It's August, almost Labor Day. For a week, we've read little except about the death and pageantry surrounding the mourning for and burial of Ted Kennedy. You'll note that not even the right wing is going along with this. Why? Because they are all on vacation, just like their brethren on the left. So, too, are the Senators and House members who spent the first part of the recess getting a dose of democracy that will enliven more than a few nightmares. Like everyone else, they are taking refuge in the warm embrace of family and other -- less official -- loved ones.
Here, at the end of August, it's almost easy to forget that health care reform remains an urgent, national necessity. Whether the current effort has life in it or not is irrelevant: change must come. Republicans and Blue Dog Democrats should not confuse their impressive ability to mobilize their shrunken base in ways both shrill and frightening. True, they whipped fear and doubt into the occluded heart of fearful and reactionary voters, but preserving the status quo is no victory. It simply means that people will live shorter, less healthy lives. This sort of political victory literally makes us all sicker.
The Democrats, of course, bear plenty of blame. Quite simply, they provided us with 1,200 page bills, not rallying cries. They reminded us that the business of governing is often chaotic but did so without the a clear leader or message to make sense of it all. Maybe had Kennedy been healthy or Obama not so distracted with trying to save the economy and our collective asses, things would have been different. But Kennedy is dead and the president spent too much time staying away or playing defense to sell a nonspecific concept. Throw in the unwillingness to upset pharma or the insurance industry too much, and what should have been a difficult victory has turned into a quiet dissipation of opportunity.
Health care reform is still necessary to save the economy. Moreover, it's morally virtuous and patriotic and completely justifiable on purely selfish grounds. Currently, in more than 30 other countries everyone has access to health care and everyone lives longer, on average, than Americans. (That includes people who have already reached the age of sixty.) So the only question is do we change now or when things are much worse.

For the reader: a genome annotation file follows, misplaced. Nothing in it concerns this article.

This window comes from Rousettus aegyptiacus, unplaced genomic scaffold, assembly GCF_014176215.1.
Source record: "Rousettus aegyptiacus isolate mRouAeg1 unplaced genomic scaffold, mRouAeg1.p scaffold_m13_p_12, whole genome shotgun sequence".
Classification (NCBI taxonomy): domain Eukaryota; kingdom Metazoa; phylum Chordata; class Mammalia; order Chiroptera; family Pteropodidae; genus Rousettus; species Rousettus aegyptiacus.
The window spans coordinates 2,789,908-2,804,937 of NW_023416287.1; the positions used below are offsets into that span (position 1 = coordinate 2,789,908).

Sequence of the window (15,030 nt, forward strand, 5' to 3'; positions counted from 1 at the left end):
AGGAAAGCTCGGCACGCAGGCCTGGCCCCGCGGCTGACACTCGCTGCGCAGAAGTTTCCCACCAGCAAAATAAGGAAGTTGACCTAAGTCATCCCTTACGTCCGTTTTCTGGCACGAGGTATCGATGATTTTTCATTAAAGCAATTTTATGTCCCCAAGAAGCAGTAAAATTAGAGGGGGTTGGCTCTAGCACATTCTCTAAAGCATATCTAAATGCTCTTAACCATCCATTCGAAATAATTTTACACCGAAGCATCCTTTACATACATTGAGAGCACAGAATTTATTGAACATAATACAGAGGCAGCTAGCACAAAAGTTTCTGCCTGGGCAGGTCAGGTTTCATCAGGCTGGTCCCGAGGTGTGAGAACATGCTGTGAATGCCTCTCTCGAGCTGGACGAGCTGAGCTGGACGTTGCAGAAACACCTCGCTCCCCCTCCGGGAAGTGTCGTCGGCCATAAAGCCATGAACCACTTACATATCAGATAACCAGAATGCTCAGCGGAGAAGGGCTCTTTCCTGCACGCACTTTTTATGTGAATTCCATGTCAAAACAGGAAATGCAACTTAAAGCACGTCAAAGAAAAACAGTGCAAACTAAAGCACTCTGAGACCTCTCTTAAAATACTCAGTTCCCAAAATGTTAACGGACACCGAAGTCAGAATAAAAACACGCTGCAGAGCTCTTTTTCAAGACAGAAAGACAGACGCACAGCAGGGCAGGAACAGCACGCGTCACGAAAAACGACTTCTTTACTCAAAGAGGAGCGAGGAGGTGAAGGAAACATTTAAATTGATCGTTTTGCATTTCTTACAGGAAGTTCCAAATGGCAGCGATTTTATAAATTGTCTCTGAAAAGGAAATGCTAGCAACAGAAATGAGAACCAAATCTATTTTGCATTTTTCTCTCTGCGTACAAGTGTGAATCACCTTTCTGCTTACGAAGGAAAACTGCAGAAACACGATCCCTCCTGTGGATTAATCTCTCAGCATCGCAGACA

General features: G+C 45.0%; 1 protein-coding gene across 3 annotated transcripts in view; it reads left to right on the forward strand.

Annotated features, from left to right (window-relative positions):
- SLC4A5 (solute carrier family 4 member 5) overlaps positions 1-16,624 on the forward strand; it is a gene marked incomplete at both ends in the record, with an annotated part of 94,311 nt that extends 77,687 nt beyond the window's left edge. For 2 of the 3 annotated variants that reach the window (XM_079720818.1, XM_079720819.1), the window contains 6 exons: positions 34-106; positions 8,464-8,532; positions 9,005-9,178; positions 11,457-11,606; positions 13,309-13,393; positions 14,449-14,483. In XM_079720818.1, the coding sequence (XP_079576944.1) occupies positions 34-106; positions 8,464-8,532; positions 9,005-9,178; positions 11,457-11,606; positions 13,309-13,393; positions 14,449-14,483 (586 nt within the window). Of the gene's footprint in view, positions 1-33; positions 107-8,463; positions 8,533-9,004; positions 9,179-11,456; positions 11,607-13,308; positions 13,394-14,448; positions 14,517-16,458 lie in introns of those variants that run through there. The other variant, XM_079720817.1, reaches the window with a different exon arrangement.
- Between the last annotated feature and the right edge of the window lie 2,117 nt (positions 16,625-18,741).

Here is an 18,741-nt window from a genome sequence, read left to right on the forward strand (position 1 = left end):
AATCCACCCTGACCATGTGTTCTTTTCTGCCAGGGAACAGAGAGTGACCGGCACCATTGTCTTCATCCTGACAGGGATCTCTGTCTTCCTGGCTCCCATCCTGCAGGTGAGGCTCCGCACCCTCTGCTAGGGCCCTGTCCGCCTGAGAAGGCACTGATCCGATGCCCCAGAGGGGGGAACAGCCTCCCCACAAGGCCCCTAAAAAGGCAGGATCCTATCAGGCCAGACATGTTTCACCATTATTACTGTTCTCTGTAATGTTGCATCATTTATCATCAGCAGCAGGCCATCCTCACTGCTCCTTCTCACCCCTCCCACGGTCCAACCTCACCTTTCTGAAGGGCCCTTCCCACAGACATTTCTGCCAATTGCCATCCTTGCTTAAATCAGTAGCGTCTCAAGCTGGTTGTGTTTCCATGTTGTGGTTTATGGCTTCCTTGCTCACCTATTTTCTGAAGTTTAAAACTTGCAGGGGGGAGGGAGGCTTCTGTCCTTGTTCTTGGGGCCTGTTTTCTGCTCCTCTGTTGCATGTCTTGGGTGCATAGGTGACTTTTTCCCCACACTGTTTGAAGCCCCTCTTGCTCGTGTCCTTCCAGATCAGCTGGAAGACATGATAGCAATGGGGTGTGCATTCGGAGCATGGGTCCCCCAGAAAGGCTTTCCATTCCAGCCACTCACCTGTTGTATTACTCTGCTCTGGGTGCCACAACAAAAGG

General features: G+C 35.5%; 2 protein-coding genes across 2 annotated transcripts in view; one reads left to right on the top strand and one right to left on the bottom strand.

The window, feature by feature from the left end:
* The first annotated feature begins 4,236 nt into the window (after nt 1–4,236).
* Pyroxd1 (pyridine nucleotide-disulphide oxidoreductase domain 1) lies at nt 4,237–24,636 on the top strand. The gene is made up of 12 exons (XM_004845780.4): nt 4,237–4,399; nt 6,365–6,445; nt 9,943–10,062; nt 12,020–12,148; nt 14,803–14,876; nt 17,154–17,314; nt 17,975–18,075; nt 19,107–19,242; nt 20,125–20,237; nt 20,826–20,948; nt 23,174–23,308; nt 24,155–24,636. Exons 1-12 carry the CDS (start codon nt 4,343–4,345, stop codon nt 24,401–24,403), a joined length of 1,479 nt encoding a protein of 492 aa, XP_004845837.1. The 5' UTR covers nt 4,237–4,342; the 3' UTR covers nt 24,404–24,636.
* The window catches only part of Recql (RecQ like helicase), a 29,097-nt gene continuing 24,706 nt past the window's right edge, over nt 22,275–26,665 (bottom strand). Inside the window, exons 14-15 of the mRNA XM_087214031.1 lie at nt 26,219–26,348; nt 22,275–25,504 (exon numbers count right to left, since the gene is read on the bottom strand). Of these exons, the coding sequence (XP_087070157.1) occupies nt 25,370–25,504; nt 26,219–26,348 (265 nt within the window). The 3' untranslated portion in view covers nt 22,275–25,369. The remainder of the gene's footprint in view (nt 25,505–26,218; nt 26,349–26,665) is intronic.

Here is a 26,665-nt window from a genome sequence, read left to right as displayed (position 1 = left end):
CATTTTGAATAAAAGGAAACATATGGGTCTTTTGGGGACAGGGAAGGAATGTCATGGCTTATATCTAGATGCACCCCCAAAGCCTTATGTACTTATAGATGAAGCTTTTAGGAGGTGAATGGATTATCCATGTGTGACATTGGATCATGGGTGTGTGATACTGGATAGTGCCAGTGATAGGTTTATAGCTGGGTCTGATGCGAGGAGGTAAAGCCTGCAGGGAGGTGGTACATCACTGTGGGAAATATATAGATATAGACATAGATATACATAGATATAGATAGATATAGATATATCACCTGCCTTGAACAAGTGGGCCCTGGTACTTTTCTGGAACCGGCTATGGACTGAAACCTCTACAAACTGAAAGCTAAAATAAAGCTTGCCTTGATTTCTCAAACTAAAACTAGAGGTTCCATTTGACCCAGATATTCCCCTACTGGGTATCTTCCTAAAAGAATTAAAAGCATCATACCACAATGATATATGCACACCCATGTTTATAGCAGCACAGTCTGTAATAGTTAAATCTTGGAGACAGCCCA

Now would be better. To get things done, I suggest that we simplify this debate. First, let's be clear: the goal is universal health care -- no ifs, ands or buts. Second, let's avoid the dread form of socialism by following in the footsteps of Germany, France and Japan. They all have universal health but no one could call their system's socialist. Three, let's have the balls, brains and humility to learn how these countries went from the concept of universal health care to functioning systems that cost half of what the status quo does in America. And finally, let's remember that exceptions don't prove rules. No system can prevent every tragedy, but that's hardly a reason to retain a system that will, for certain, lead to a lower standard of living. (In other words, the Canadians and British are still healthier than we are.)
The need is real. The way forward is clear. The message should be obvious: universal care benefits us all. Let's get on with it.